Those Catchy Emotions:
It is Friday, and we are excited for the weekend. That is, until we run across that one person who can always find the dark cloud on a sunny day. No matter how determined we are to try to avoid them, it seems that something about them just zaps our excitement, and makes us feel grumpy or sad. How is it that our moods seem to be contagious, and we take on the emotions of those around us? It is not just your imagination. There has been research that proves that negative, and positive, attitudes are catchy.
Elaine Hatfield and Richard Rapson from the University of Hawaii suggested years ago that emotional mimicry had 3 stages of effect on our emotions. The first stage happens when, as people communicate, they continually mimic the facial expressions, postures, and other behaviors of the person with whom they are communicating. The second stage is that people have an emotional experience based on their own facial muscles and other movement that is being mimicked. The third stage is that by experiencing the first 2 stages, people “catch” the emotions of another person. We pick up the subtle facial expressions, body language, and other cues, and mimic them. This explains the impulse that happens when we see someone yawn. We can’t help but yawn too. Our body and mind associate the feeling from the change in muscle with the emotion that we have when we experience those muscle changes ourselves, and our emotions follow along with the physical changes we mimic from others.
But, Wait, There’s More
A more recent study goes a step further by associating a risk factor for depression being contagious when a major life transition is involved.  The study conducted at the University of Notre Dame followed 103 random pairs of college freshmen roommates. Freshmen whose roommates had high cognitive vulnerability were more likely to take on their roommate’s cognitive style and develop similar vulnerabilities. On the other hand, the students who were paired with low vulnerability roommates actually decreased their cognitive vulnerability. Those in the study who showed an increase in cognitive vulnerability in the first 3 months of the study had almost twice the symptoms of depression at the 6 month period than the other group. 
Cognitive vulnerability is a measure for assessing risk of depressive symptoms. Someone with a high vulnerability will perceive negative events as persistent over time, they think it will affect many areas of their life, think that it will lead to other negative consequences, and they also think that the negative event implies that there is something wrong with them. This way of viewing negative events increases the likely outcome of depression.
The Notre Dame study confirms that our cognitive vulnerability can change with relationship to our social context. If we place ourselves around positive people, we will find ourselves better equipped to fight off depressive symptoms than if we place ourselves around those who are not as capable of dealing with depression.
Another study on the resilience of cognitive vulnerability to depression asserts that if an intervention takes place before cognitive vulnerability develops, or after it develops, but before depression, resilience is highly likely. In order to protect ourselves from the effects of being subjected to constant negativity, we can equip ourselves with the tools for resilience. Realizing that we can be effected by others negative emotions, is likely enough for many, but counseling can help to avoid being caught up in the negative thinking.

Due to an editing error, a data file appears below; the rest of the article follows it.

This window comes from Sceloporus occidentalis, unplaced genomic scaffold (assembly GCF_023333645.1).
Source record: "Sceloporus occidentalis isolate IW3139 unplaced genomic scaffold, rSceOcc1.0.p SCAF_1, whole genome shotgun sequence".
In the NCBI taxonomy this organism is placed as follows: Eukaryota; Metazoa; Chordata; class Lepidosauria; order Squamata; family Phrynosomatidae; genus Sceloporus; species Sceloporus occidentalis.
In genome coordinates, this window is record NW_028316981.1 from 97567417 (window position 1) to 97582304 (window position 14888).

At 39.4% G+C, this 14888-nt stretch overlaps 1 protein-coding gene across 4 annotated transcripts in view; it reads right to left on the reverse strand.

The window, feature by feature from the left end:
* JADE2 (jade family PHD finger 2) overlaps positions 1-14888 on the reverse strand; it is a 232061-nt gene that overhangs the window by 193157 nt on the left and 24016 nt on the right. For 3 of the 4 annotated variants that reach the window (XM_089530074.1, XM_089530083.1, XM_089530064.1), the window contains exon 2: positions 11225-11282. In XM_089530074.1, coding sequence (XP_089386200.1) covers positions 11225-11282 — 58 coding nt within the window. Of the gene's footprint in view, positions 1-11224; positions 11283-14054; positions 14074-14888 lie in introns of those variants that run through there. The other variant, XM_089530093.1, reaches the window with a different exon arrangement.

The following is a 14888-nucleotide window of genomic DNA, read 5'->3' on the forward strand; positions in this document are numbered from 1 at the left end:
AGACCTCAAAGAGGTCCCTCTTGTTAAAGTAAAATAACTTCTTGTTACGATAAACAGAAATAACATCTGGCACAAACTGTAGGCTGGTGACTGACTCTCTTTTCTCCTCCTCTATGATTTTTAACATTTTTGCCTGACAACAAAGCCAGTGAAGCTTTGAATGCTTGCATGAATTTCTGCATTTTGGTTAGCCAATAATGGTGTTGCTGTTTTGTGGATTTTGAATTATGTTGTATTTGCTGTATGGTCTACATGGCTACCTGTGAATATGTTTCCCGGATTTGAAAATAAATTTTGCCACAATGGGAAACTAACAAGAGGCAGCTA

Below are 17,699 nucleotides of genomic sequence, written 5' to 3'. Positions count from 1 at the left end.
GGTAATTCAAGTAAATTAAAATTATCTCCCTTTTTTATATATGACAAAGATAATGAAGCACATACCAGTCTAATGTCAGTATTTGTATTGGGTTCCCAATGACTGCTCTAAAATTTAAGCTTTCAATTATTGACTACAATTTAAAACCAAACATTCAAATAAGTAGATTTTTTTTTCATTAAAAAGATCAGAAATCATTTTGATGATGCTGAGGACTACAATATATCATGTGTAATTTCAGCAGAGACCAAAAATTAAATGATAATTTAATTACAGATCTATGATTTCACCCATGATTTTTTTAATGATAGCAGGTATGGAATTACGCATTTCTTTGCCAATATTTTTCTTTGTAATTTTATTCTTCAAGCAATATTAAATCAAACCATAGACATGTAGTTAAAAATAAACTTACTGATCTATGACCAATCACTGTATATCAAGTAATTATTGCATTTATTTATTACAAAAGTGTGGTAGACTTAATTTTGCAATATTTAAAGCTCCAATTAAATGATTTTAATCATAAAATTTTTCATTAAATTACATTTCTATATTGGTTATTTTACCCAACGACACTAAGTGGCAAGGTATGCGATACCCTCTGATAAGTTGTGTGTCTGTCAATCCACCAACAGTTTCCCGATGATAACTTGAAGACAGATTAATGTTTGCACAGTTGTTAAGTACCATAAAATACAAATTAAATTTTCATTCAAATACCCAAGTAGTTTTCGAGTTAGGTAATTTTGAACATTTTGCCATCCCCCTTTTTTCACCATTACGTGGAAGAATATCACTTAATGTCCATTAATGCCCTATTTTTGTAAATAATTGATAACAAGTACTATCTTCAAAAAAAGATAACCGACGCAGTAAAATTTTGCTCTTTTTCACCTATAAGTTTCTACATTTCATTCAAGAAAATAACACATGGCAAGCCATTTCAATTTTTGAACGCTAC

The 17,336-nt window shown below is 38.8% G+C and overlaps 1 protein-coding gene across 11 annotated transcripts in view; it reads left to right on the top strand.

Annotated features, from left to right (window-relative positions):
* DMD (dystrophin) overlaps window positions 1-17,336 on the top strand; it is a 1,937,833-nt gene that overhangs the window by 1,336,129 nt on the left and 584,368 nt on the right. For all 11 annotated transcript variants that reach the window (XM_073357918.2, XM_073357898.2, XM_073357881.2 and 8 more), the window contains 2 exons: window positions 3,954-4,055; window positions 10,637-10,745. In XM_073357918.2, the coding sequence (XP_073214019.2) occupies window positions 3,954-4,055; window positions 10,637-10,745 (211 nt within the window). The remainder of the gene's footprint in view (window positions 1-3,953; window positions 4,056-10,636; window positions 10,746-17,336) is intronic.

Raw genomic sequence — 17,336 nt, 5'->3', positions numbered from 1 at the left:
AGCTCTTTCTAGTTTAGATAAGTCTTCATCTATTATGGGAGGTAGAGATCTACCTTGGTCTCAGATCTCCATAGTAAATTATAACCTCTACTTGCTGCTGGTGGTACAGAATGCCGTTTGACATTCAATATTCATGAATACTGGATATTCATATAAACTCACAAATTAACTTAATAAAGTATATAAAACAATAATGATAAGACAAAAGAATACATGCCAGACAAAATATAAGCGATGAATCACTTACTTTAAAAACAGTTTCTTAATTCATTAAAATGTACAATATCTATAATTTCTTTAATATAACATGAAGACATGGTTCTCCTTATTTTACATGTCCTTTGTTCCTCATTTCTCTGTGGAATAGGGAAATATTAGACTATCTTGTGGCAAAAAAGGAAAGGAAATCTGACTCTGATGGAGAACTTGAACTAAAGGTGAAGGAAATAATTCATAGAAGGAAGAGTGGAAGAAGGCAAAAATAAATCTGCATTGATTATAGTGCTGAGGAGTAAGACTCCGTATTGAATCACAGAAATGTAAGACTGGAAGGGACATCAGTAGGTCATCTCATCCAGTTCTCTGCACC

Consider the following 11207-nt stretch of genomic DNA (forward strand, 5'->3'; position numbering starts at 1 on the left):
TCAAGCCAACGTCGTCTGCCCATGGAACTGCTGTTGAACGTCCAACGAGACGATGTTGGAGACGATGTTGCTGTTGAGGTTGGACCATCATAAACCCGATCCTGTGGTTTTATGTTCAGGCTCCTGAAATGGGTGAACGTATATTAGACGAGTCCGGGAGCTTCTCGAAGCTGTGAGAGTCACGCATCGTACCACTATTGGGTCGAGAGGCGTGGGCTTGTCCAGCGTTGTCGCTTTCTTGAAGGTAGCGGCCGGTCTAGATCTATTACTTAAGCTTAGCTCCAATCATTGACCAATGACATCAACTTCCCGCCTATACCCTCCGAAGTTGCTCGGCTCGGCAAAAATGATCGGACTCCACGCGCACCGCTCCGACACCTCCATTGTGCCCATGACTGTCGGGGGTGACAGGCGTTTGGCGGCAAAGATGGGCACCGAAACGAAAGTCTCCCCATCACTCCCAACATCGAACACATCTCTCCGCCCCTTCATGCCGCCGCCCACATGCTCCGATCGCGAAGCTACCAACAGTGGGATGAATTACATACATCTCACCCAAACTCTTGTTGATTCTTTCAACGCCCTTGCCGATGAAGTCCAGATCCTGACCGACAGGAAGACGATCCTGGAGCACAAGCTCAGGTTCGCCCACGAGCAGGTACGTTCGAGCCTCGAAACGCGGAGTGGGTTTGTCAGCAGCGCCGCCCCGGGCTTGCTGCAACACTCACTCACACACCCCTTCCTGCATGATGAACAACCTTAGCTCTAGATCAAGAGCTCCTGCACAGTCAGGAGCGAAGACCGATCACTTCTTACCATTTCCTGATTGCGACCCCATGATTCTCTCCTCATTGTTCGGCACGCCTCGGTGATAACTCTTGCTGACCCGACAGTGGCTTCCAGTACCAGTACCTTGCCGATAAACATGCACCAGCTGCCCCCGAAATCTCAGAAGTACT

Some Good News
The good news is that this contagious thinking works both ways. Those who are around someone who is happy, also tend to catch the happiness. So the way to break out of the negative social contagion is to interject the positive. It is not always easy to change another person’s way of thinking, but understanding what causes some of the negative could help facilitate awareness and empathy for them without being influenced by their mood.
If we consciously notice when we are mimicking the person to whom we are speaking, we can prevent ourselves from following along, and possibly reverse the effect by smiling when we see that frown. Not only will it prevent your body from assessing the muscle memory with the negative emotion, but you may just be able to turn the other person around by being that constant positive influence in their day.
If you have events or people in your life that consistently bring you down, don’t be slow to seek help. The sooner the negative is turned around the less chance there is for depression, or other lasting effects. A therapist can help you by being equipped with the right tools for the situation, and protect your resilience.
For more information that doesn’t bring you down, read Don’t Let Discouragement Discourage You.
 British Medical Journal (2008, December 4). Dynamic spread of happiness in a large social network: longitudinal analysis over 20 years in the Framingham Heart Study. Retrieved from http://www.ncbi.nlm.nih.gov/pmc/articles/PMC2600606/
 Hatfield, E., & Rapson, R. (n.d.). Emotional Contagion and the Communication of Emotion. Progress in Communication Sciences, 14, 73-89. Retrieved from http://www.elainehatfield.com/ch58.pdf
 Association for Psychological Science (2013, April 18). Risk Factor for Depression Can Be ‘Contagious’. Retrieved from http://www.psychologicalscience.org/index.php/news/releases/risk-factor-for-depression-can-be-contagious.html
 Haeffel, G. J., & Et al (2008). Measuring Cognitive Vulnerability to Depression: Development and Validation of the Cognitive Style Questionnaire. Science Direct Clinical Psychology Review, 28, 824-836.
 Haeffel, G. J., & Grigorenko, E. L. (2007). Cognitive Vulnerability to Depression: Exploring Risk and Resilience. Child and Adolescent Pschiatric Clinics of North America, 16, 435-448.